Its Commencement and the Beginning of the Book of the Acts of the
9. Next in succession, therefore, let us now go over the Gospel of
Luke in regular order. We shall omit, however, those passages which he
has in common with Matthew and Mark. For all these have been already
handled. Luke, then, begins his narrative in the following fashion:
"Forasmuch as many have taken in hand to set forth in order a
declaration of these things which have been fulfilled  among us,
even as they delivered them unto us, which from the beginning were
eye-witnesses, and ministers of the word; it seemed good to me also,
having had perfect understanding of all things from the very first, to
write unto thee in order,  most excellent Theophilus, that thou
mightest know the certainty of those things, wherein thou hast been
instructed."  This beginning does not pertain immediately to the
narrative presented in the Gospel. But it suggests to us to be
cognizant of the fact, that this same Luke is also the writer of the
other book which bears the name of the Acts of the Apostles. Our
ground for holding this opinion is not merely the circumstance that
the name of Theophilus occurs there as well as here. For it might
quite well happen that there was a second person with the name of
Theophilus; and even if it was one and the same person that was
referred to in both cases, still another composition might have been
addressed to him by a different individual, just as the Gospel was
written in his behoof by Luke. We base our view of the identity of
authorship, however, on the fact that this second book commences in
the following strain: "The former treatise have I made, O Theophilus,
of all that Jesus began both to do and teach, until the day in which
He,  through the Holy Ghost, gave commandment unto the apostles
whom He chose to preach the gospel."  This statement gives us to
understand that, previous to this, he had written one of those four
books of the gospel which are held in the loftiest authority in the
Church. At the same time, when he tells us that he had composed a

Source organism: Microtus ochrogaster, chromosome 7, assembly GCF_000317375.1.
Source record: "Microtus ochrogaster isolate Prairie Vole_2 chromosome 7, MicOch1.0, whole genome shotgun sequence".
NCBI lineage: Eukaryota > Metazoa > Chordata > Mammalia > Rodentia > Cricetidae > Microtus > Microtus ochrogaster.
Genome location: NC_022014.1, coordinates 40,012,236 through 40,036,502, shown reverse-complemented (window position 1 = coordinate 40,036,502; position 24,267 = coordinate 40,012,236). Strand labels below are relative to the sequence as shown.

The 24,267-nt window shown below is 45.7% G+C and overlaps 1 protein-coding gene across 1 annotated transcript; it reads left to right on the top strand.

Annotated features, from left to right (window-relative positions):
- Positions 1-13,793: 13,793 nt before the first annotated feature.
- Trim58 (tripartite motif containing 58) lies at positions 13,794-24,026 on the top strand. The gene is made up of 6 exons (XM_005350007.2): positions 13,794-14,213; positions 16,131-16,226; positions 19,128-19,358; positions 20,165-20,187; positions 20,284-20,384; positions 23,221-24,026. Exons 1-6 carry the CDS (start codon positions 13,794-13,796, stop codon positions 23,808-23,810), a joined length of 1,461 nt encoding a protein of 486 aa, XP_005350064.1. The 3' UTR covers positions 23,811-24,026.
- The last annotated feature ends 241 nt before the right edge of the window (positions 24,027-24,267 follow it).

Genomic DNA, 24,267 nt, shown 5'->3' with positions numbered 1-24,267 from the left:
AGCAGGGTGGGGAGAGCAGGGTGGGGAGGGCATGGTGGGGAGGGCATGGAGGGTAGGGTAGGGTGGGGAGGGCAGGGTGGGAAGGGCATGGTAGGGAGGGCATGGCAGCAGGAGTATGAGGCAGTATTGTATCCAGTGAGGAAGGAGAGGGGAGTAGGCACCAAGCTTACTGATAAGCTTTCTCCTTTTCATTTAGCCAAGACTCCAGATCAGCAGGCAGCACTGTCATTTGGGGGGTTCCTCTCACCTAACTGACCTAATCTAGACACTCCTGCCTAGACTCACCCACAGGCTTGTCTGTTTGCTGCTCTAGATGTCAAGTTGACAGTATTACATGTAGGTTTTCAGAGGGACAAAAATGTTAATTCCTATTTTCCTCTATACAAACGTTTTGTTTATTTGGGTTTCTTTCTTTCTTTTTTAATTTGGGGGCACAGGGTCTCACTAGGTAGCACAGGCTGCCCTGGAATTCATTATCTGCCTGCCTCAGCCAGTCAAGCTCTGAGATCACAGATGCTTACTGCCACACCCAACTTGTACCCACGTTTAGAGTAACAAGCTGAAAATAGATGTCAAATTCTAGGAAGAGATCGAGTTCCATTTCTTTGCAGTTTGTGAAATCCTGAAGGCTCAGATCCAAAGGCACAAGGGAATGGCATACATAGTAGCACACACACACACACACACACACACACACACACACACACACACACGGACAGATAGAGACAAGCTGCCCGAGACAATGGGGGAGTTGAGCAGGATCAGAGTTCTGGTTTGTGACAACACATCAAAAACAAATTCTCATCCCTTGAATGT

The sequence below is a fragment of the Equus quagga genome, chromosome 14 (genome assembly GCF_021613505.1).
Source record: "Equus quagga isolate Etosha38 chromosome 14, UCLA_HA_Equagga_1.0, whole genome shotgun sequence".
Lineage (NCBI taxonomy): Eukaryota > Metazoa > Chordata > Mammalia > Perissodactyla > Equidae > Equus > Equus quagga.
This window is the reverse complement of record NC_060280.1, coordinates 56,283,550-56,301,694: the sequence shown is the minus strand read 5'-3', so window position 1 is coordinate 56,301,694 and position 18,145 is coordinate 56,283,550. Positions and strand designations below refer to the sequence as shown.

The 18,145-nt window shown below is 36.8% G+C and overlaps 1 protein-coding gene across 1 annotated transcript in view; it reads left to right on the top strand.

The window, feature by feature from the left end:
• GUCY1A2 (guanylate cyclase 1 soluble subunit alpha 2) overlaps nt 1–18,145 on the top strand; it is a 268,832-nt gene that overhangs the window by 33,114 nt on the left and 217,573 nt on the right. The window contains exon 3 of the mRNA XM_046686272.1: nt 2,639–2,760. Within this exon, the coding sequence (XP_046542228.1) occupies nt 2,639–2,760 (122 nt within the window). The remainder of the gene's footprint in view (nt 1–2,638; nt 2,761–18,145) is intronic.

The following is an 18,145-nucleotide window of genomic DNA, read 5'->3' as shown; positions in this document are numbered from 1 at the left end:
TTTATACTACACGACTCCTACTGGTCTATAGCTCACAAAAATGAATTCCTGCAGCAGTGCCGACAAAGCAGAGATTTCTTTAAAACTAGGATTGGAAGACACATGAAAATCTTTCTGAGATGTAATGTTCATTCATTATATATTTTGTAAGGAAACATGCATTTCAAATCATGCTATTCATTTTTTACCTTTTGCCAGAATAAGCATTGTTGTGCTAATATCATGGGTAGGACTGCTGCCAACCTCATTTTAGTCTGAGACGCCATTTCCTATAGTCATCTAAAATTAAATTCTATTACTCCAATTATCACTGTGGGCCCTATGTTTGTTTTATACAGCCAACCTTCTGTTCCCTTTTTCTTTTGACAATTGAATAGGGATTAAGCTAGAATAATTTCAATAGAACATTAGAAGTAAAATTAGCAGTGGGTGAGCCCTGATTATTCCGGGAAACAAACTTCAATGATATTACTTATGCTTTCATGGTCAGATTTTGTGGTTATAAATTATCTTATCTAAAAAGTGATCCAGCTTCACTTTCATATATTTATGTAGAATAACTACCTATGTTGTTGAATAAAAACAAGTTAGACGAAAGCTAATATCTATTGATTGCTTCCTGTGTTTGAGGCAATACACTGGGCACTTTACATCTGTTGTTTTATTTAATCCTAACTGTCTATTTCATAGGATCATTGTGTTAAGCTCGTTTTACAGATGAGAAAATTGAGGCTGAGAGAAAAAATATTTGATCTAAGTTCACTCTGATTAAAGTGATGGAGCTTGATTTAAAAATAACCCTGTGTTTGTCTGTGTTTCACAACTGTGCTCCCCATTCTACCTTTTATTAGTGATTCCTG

treatise of all that Jesus began both to do and teach until the day in
which He gave commandment to the apostles, we are not to take this to
mean that he actually has given us a full account in his Gospel of all
that Jesus did and said when He lived with His apostles on earth. For
that would be contrary to what John affirms when he says that there
are also many other things which Jesus did, the which, if they should
be written every one, the world itself could not contain the books.
 And besides, it is the admitted fact that not a few things have
been narrated by the other evangelists, which Luke himself has not
touched upon in his history. The sense therefore is, that he wrote a
treatise of all these things, in so far as he made a selection out of
the whole mass of materials for his narrative, and introduced those
facts which he judged fit and suitable for the satisfactory discharge
of the responsible duty laid upon him. Again, when he speaks of many
who had "taken in hand to set forth in order a declaration of those
things which have been fulfilled among us," he seems to refer to
certain parties who had not been able to complete the task which they
had assumed. Hence he also says that it seemed good to him also to
"write carefully in order, forasmuch as many have taken in hand," etc.
The allusion here, however, we ought to take to be to those writers
who have attained to no authority in the Church, just because they
were utterly incompetent rightly to carry out what they took in hand.
Moreover, the author at present before us has not confined himself to
the task of bringing down his narrative to the events of the Lord's
resurrection and assumption; neither has it been his aim simply to
have a place commensurate in honour with his labours in the company of
the four writers of the Gospel Scriptures. But he has also undertaken
a record of what was done subsequently by the hands of the apostles;
and relating as many of those events as he believed to be needful and
helpful to the edification of the faith of readers or hearers, he has
given us a narrative so faithful, that his is the only book that has
been reckoned worthy of acceptance in the Church as a history of the
Acts of the Apostles; while all these other writers who attempted,
although deficient in the trustworthiness which was the first
requisite, to compose an account of the doings and sayings of the
apostles, have met with rejection. And, further, Mark and Luke
certainly wrote at a time when it was quite possible to put them to
the test not only by the Church of Christ, but also by the apostles
themselves who were still alive in the flesh.
 Completæ sunt. [So Revised Version.--R.]
 [Et mihi assecuto a principio omnibus (some mss. have omnia)
diligenter ex ordine tibi scribere. Comp. Revised Version and
Augustin's explanation below.--R.]
 Luke i. 1-4.
 Usque in diem quo apostolis quos elegit, etc. Some editions
read quo apostolos elegit = on which He chose the apostles, giving
them commandment, etc.
 Acts i. 1, 2.
 John xxi. 25.
Chapter IX.--Of the Question How It Can Be Shown that the Narrative of
the Haul of Fishes Which Luke Has Given Us is Not to Be Identified
with the Record of an Apparently Similar Incident Which John Has
Reported Subsequently to the Lord's Resurrection; And of the Fact that
from This Point on to the Lord's Supper, from Which Event Onwards to
the End the Combined Accounts of All the Evangelists Have Been